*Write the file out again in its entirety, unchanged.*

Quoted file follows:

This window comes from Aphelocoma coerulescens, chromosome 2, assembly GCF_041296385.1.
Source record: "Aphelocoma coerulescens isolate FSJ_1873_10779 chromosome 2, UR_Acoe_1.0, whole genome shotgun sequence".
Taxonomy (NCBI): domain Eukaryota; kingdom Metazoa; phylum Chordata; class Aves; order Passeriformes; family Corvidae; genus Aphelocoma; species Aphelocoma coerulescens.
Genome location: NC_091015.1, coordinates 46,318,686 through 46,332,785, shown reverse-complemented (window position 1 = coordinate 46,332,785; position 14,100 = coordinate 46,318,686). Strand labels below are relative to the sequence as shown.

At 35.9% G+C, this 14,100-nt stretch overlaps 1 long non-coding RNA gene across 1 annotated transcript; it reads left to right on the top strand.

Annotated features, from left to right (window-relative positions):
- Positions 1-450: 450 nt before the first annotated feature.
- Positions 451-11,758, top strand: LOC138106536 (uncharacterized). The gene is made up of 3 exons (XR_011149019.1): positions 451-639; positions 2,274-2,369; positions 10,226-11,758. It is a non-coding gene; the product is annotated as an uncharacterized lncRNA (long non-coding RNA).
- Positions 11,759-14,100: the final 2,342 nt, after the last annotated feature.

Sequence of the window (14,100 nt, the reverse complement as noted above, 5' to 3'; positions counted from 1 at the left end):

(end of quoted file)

This window comes from Aphelocoma coerulescens, chromosome 2, assembly GCF_041296385.1.
Source record: "Aphelocoma coerulescens isolate FSJ_1873_10779 chromosome 2, UR_Acoe_1.0, whole genome shotgun sequence".
Taxonomy (NCBI): domain Eukaryota; kingdom Metazoa; phylum Chordata; class Aves; order Passeriformes; family Corvidae; genus Aphelocoma; species Aphelocoma coerulescens.
Genome location: NC_091015.1, coordinates 46,318,686 through 46,332,785, shown reverse-complemented (window position 1 = coordinate 46,332,785; position 14,100 = coordinate 46,318,686). Strand labels below are relative to the sequence as shown.

At 35.9% G+C, this 14,100-nt stretch overlaps 1 long non-coding RNA gene across 1 annotated transcript; it reads left to right on the top strand.

Annotated features, from left to right (window-relative positions):
- Positions 1-450: 450 nt before the first annotated feature.
- Positions 451-11,758, top strand: LOC138106536 (uncharacterized). The gene is made up of 3 exons (XR_011149019.1): positions 451-639; positions 2,274-2,369; positions 10,226-11,758. It is a non-coding gene; the product is annotated as an uncharacterized lncRNA (long non-coding RNA).
- Positions 11,759-14,100: the final 2,342 nt, after the last annotated feature.

Sequence of the window (14,100 nt, the reverse complement as noted above, 5' to 3'; positions counted from 1 at the left end):